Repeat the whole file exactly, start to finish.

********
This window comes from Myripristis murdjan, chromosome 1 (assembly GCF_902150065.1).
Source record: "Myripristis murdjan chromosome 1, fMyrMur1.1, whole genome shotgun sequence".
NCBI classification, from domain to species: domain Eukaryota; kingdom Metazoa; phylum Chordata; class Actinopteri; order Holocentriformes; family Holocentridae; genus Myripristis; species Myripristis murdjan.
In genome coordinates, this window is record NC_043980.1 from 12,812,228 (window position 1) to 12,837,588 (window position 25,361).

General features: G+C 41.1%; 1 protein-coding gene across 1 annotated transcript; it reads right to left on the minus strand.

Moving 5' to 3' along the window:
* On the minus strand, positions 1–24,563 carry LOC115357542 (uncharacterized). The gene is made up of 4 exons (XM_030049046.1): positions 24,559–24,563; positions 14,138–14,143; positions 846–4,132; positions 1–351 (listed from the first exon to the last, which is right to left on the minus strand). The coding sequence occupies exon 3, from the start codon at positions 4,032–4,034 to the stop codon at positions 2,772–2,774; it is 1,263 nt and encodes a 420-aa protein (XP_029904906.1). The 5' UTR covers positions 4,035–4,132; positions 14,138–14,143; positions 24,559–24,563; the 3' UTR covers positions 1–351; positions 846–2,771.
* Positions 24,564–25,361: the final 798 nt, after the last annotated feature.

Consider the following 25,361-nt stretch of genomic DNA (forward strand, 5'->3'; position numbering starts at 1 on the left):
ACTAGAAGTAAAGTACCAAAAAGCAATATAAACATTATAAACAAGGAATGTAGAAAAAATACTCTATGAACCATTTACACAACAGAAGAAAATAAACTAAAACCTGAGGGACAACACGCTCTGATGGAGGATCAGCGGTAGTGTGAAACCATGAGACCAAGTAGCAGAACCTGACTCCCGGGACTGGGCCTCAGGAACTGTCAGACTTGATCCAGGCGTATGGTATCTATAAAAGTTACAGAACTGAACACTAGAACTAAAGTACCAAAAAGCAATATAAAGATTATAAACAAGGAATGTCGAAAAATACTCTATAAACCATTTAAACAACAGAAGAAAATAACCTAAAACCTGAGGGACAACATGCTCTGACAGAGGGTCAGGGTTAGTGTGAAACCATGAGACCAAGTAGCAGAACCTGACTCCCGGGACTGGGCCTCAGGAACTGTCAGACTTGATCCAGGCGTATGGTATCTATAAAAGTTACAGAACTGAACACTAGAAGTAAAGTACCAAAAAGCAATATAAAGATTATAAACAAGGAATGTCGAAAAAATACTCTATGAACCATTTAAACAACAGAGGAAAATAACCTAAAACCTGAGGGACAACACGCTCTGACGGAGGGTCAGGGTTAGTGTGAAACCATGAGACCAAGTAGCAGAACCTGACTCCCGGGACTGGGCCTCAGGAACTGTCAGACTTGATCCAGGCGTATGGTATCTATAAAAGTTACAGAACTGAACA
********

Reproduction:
This window comes from Myripristis murdjan, chromosome 1 (assembly GCF_902150065.1).
Source record: "Myripristis murdjan chromosome 1, fMyrMur1.1, whole genome shotgun sequence".
NCBI classification, from domain to species: domain Eukaryota; kingdom Metazoa; phylum Chordata; class Actinopteri; order Holocentriformes; family Holocentridae; genus Myripristis; species Myripristis murdjan.
In genome coordinates, this window is record NC_043980.1 from 12,812,228 (window position 1) to 12,837,588 (window position 25,361).

General features: G+C 41.1%; 1 protein-coding gene across 1 annotated transcript; it reads right to left on the minus strand.

Moving 5' to 3' along the window:
* On the minus strand, positions 1–24,563 carry LOC115357542 (uncharacterized). The gene is made up of 4 exons (XM_030049046.1): positions 24,559–24,563; positions 14,138–14,143; positions 846–4,132; positions 1–351 (listed from the first exon to the last, which is right to left on the minus strand). The coding sequence occupies exon 3, from the start codon at positions 4,032–4,034 to the stop codon at positions 2,772–2,774; it is 1,263 nt and encodes a 420-aa protein (XP_029904906.1). The 5' UTR covers positions 4,035–4,132; positions 14,138–14,143; positions 24,559–24,563; the 3' UTR covers positions 1–351; positions 846–2,771.
* Positions 24,564–25,361: the final 798 nt, after the last annotated feature.

Consider the following 25,361-nt stretch of genomic DNA (forward strand, 5'->3'; position numbering starts at 1 on the left):
ACTAGAAGTAAAGTACCAAAAAGCAATATAAACATTATAAACAAGGAATGTAGAAAAAATACTCTATGAACCATTTACACAACAGAAGAAAATAAACTAAAACCTGAGGGACAACACGCTCTGATGGAGGATCAGCGGTAGTGTGAAACCATGAGACCAAGTAGCAGAACCTGACTCCCGGGACTGGGCCTCAGGAACTGTCAGACTTGATCCAGGCGTATGGTATCTATAAAAGTTACAGAACTGAACACTAGAACTAAAGTACCAAAAAGCAATATAAAGATTATAAACAAGGAATGTCGAAAAATACTCTATAAACCATTTAAACAACAGAAGAAAATAACCTAAAACCTGAGGGACAACATGCTCTGACAGAGGGTCAGGGTTAGTGTGAAACCATGAGACCAAGTAGCAGAACCTGACTCCCGGGACTGGGCCTCAGGAACTGTCAGACTTGATCCAGGCGTATGGTATCTATAAAAGTTACAGAACTGAACACTAGAAGTAAAGTACCAAAAAGCAATATAAAGATTATAAACAAGGAATGTCGAAAAAATACTCTATGAACCATTTAAACAACAGAGGAAAATAACCTAAAACCTGAGGGACAACACGCTCTGACGGAGGGTCAGGGTTAGTGTGAAACCATGAGACCAAGTAGCAGAACCTGACTCCCGGGACTGGGCCTCAGGAACTGTCAGACTTGATCCAGGCGTATGGTATCTATAAAAGTTACAGAACTGAACA